The MM approach not only generates p-values but a precise estimate of genotype effect. With this p-value, multiple testing correction methods can be applied. We chose a relatively simple set of explanatory variables to model the data based on prior knowledge. The law of parsimony argues that, simpler explanations are, other things being equal, generally better than more complex ones. Moreover, with only 7 male and 7 female readings for the knockout lines we were limited on the number of variables we couldninclude in the model. A large-scale study of heterogeneous mice identified numerous covariates (e.g. age, cage density, litter, and weight) that were significant effects in the variation of phenotypic characteristics . Many of the variables identified in that study are controlled within this pipeline (e.g. age), and thus are not relevant. Batch, we anticipate is a composite effect arising from cage density, parental origin, technician and assay date. With our limited data, we cannot decompose it further and need a model that is a pragmatic compromise. We investigated using litter membership as an alternative to batch in the mixed model, but whilst the genotype estimates had the same precision and accuracy, the model diagnostics were poor (data not shown). With larger datasets, greater sensitivity can be obtained and additional covariates could be considered to increase the precision of the estimates.
Comparison of RR and MM Approach
To compare the value of the MM and RR methodologies, we analysed four randomly-selected mutant colonies (Ppp3catm2e(EUCOMM)Wtsi, Slc25a21tm1a(KOMP)Wtsi, Cenpjtm1a(EUCOMM)Wtsi and Sparctm1a(EUCOMM)Wtsi), from the Sanger Mouse Genetics Project with a focus on seven traits from the Dual-energy X-ray absorptiometry (DEXA) screen  and compared the output of the MM with the output of the RR (Files S2, S3, S4, S5 give detailed output for each gene). A comparison of the genotype calls made for the four genes by the two methods is in Table 5.
Since the RR analysis cannot take into account changes in body weight, we first compared it to the MM equation . MM showed an apparent increase in sensitivity over RR, calling 93% of phenotypes as significant at a false discovery rate (FDR) of 5%, compared to 39% with RR. As expected, the RR calls were a subset of the MM calls, at first sight reflecting the RR’s greater stringency. However, most of the RR calls were due to body weight effects; using the MM equation , which tests whether a mutant affects a trait after accounting for sex and body weight, only 33% of traits were called at FDR 5%. Importantly, some RR calls were no longer significant, some negative RR calls became significant, and some positive calls reversed direction of effect. Thus the difference between the MM and RR is not simply a question of differing false positive rates.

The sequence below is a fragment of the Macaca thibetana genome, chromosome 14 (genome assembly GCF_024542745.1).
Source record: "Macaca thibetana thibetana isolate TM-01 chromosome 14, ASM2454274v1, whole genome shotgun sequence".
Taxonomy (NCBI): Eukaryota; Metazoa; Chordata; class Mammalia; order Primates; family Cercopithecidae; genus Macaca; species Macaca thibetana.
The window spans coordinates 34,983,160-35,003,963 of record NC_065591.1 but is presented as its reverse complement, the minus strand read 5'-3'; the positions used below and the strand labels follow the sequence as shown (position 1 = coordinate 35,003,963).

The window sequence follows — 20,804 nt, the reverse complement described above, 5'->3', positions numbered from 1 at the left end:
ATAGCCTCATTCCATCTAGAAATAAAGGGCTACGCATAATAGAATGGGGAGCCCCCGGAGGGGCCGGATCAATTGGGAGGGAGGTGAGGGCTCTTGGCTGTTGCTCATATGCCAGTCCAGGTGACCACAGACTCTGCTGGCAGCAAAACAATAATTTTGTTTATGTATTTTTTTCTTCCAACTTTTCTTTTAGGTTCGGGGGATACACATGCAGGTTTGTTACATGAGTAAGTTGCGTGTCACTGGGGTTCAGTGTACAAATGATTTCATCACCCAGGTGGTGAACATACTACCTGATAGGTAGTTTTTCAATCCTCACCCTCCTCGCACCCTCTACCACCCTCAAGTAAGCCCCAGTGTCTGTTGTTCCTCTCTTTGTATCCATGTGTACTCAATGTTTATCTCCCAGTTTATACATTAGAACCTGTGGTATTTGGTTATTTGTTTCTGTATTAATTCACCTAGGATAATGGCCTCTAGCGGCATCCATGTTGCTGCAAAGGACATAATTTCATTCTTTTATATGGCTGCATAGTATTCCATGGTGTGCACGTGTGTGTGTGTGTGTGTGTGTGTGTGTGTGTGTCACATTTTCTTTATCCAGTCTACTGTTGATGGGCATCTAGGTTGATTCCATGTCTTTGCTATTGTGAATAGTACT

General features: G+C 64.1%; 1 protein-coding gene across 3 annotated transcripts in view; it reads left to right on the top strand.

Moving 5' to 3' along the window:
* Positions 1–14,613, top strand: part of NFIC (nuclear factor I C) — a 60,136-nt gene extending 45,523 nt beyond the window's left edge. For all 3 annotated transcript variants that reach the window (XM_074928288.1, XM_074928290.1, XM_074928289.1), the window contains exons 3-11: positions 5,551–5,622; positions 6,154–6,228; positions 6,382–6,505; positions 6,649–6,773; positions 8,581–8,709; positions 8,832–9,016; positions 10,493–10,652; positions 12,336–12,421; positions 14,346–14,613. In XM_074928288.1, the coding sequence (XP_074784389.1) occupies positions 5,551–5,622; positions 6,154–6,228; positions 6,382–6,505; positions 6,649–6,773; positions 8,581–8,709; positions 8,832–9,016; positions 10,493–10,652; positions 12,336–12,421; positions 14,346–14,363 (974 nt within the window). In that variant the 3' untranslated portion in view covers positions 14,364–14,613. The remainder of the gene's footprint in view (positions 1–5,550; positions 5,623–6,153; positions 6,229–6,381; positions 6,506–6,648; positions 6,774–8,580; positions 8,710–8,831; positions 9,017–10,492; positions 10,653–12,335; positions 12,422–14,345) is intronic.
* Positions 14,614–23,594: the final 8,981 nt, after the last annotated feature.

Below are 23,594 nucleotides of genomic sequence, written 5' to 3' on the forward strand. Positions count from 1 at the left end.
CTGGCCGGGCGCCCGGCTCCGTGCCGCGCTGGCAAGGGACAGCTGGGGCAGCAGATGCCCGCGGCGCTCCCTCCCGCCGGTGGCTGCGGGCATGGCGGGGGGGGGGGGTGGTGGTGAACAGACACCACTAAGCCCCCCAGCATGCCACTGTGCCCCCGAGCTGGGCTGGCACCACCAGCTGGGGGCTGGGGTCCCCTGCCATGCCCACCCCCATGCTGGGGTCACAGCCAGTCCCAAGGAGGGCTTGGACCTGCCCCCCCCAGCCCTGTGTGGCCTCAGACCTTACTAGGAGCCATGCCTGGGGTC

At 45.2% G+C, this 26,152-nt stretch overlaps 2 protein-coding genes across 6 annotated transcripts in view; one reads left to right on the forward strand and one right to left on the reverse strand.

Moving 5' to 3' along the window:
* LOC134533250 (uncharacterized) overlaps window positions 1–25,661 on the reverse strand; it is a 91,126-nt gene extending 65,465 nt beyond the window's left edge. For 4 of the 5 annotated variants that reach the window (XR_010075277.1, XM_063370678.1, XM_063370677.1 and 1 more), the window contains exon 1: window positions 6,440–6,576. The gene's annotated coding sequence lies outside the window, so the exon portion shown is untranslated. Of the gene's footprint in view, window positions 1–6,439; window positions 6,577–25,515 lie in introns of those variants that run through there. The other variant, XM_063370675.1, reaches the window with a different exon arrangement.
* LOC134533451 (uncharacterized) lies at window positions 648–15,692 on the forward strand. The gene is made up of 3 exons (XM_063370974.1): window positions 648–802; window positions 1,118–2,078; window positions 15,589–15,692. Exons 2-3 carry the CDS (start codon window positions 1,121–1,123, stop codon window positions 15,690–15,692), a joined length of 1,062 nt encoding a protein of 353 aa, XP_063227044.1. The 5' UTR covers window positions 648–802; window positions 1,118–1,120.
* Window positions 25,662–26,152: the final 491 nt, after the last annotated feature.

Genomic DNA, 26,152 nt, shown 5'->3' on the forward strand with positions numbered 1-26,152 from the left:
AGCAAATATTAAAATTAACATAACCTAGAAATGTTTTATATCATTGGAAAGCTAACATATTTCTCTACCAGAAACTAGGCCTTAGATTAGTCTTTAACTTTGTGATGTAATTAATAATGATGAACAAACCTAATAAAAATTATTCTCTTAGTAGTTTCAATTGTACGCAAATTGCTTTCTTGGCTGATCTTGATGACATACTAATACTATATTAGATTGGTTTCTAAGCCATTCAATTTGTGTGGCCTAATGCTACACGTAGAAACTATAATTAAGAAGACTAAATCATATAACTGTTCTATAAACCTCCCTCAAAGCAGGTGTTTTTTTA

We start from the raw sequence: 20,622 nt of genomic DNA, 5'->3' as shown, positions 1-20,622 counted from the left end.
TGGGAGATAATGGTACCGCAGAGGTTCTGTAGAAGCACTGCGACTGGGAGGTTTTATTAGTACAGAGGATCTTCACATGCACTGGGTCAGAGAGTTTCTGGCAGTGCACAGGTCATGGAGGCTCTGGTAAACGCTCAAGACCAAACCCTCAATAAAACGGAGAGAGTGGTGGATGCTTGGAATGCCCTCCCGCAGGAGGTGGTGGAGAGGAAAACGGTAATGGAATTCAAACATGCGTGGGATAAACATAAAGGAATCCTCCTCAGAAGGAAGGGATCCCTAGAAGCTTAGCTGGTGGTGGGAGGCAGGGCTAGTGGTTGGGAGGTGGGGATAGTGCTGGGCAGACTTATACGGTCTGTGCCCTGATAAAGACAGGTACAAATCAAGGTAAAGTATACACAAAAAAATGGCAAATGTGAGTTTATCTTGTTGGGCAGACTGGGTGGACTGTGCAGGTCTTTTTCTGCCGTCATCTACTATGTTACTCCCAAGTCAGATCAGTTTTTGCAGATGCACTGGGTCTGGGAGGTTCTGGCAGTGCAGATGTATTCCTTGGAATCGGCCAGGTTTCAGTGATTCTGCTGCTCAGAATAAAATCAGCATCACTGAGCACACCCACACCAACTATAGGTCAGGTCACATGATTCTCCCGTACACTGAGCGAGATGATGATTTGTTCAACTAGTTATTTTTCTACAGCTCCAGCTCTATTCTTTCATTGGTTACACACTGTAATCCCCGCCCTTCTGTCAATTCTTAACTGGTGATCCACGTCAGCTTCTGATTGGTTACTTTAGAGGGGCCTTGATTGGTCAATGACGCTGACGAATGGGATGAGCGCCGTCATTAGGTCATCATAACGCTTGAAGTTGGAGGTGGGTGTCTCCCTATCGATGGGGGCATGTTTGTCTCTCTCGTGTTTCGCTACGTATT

MM analyses of Ppp3ca and Slc25a21 showed these mice have a statistically significant weight phenotype and when weight is excluded from the model (Eq. 1) many of the body composition variables were statistically significant. However, application of a MM with weight included in the model finds that these body composition changes were as expected, as these changes are in line with the change in body weight observed with this mutation (Table 5). Sparc is a mouse model for human osteoporosis , and the MM excluding weight (Eq. 1) called multiple phenotypes whilst the RR only called a decrease in bone mineralisation in female mice (Table 5). By including weight in the MM we found that the changes in length, fat mass, and lean mass were as expected with the reduced weight, whilst the changes in bone mineralisation were actually greater than expected. The remaining example, Cenpj which has a reduced body weight phenotype, highlights an interesting effect of adjusting for weight: fat mass and fat percentage were significantly lower in mutants relative to controls (FDR 5%), but after adjusting for weight these variables had increased relative to controls as their change was less than expected given the decrease in weight. These results demonstrate the value of being able to compare the call of significance with and without weight included in the model to understand the observed phenotype.